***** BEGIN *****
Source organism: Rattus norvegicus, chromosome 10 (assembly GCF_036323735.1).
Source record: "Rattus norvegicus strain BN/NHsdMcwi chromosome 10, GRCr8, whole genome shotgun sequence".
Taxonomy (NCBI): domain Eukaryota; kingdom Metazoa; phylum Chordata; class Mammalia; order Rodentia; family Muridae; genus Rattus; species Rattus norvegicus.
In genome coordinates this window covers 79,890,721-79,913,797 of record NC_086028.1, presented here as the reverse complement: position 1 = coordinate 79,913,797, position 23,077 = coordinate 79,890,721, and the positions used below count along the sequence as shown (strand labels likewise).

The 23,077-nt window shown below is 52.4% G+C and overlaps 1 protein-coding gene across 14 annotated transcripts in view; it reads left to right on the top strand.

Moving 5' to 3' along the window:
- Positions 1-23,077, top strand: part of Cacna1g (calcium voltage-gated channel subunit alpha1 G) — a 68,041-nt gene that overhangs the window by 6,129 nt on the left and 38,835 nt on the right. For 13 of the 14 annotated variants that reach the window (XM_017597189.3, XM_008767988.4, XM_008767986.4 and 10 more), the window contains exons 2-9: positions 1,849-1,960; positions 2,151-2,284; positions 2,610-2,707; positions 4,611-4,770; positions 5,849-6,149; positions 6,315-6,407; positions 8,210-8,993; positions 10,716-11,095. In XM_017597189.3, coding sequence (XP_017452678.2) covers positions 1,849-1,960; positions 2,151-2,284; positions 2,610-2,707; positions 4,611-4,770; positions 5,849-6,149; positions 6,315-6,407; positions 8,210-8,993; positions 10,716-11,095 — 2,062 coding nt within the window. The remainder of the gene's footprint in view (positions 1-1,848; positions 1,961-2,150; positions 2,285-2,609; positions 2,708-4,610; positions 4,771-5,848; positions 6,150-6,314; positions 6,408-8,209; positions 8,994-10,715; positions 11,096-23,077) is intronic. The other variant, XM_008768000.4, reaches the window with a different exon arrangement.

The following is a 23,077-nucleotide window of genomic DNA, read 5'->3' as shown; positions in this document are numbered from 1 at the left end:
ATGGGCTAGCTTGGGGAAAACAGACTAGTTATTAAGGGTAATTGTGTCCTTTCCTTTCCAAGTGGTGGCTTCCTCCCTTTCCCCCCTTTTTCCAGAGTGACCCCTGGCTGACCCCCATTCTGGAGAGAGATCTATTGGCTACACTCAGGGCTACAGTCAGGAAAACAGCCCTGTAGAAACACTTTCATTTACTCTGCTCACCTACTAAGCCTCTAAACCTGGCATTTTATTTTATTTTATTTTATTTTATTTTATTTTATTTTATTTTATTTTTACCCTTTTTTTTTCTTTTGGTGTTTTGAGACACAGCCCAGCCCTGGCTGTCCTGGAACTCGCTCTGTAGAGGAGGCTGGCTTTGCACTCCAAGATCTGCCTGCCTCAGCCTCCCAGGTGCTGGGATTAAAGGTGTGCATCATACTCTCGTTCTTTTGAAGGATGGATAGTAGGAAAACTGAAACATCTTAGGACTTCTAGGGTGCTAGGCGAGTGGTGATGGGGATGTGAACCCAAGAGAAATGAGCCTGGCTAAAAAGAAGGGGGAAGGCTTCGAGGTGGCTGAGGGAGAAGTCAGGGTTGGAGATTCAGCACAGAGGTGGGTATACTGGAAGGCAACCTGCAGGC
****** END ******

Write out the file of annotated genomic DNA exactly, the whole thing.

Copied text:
Source organism: Rattus norvegicus, chromosome 10 (assembly GCF_036323735.1).
Source record: "Rattus norvegicus strain BN/NHsdMcwi chromosome 10, GRCr8, whole genome shotgun sequence".
Taxonomy (NCBI): domain Eukaryota; kingdom Metazoa; phylum Chordata; class Mammalia; order Rodentia; family Muridae; genus Rattus; species Rattus norvegicus.
In genome coordinates this window covers 79,890,721-79,913,797 of record NC_086028.1, presented here as the reverse complement: position 1 = coordinate 79,913,797, position 23,077 = coordinate 79,890,721, and the positions used below count along the sequence as shown (strand labels likewise).

The 23,077-nt window shown below is 52.4% G+C and overlaps 1 protein-coding gene across 14 annotated transcripts in view; it reads left to right on the top strand.

Moving 5' to 3' along the window:
- Positions 1-23,077, top strand: part of Cacna1g (calcium voltage-gated channel subunit alpha1 G) — a 68,041-nt gene that overhangs the window by 6,129 nt on the left and 38,835 nt on the right. For 13 of the 14 annotated variants that reach the window (XM_017597189.3, XM_008767988.4, XM_008767986.4 and 10 more), the window contains exons 2-9: positions 1,849-1,960; positions 2,151-2,284; positions 2,610-2,707; positions 4,611-4,770; positions 5,849-6,149; positions 6,315-6,407; positions 8,210-8,993; positions 10,716-11,095. In XM_017597189.3, coding sequence (XP_017452678.2) covers positions 1,849-1,960; positions 2,151-2,284; positions 2,610-2,707; positions 4,611-4,770; positions 5,849-6,149; positions 6,315-6,407; positions 8,210-8,993; positions 10,716-11,095 — 2,062 coding nt within the window. The remainder of the gene's footprint in view (positions 1-1,848; positions 1,961-2,150; positions 2,285-2,609; positions 2,708-4,610; positions 4,771-5,848; positions 6,150-6,314; positions 6,408-8,209; positions 8,994-10,715; positions 11,096-23,077) is intronic. The other variant, XM_008768000.4, reaches the window with a different exon arrangement.

The following is a 23,077-nucleotide window of genomic DNA, read 5'->3' as shown; positions in this document are numbered from 1 at the left end:
ATGGGCTAGCTTGGGGAAAACAGACTAGTTATTAAGGGTAATTGTGTCCTTTCCTTTCCAAGTGGTGGCTTCCTCCCTTTCCCCCCTTTTTCCAGAGTGACCCCTGGCTGACCCCCATTCTGGAGAGAGATCTATTGGCTACACTCAGGGCTACAGTCAGGAAAACAGCCCTGTAGAAACACTTTCATTTACTCTGCTCACCTACTAAGCCTCTAAACCTGGCATTTTATTTTATTTTATTTTATTTTATTTTATTTTATTTTATTTTATTTTTACCCTTTTTTTTTCTTTTGGTGTTTTGAGACACAGCCCAGCCCTGGCTGTCCTGGAACTCGCTCTGTAGAGGAGGCTGGCTTTGCACTCCAAGATCTGCCTGCCTCAGCCTCCCAGGTGCTGGGATTAAAGGTGTGCATCATACTCTCGTTCTTTTGAAGGATGGATAGTAGGAAAACTGAAACATCTTAGGACTTCTAGGGTGCTAGGCGAGTGGTGATGGGGATGTGAACCCAAGAGAAATGAGCCTGGCTAAAAAGAAGGGGGAAGGCTTCGAGGTGGCTGAGGGAGAAGTCAGGGTTGGAGATTCAGCACAGAGGTGGGTATACTGGAAGGCAACCTGCAGGC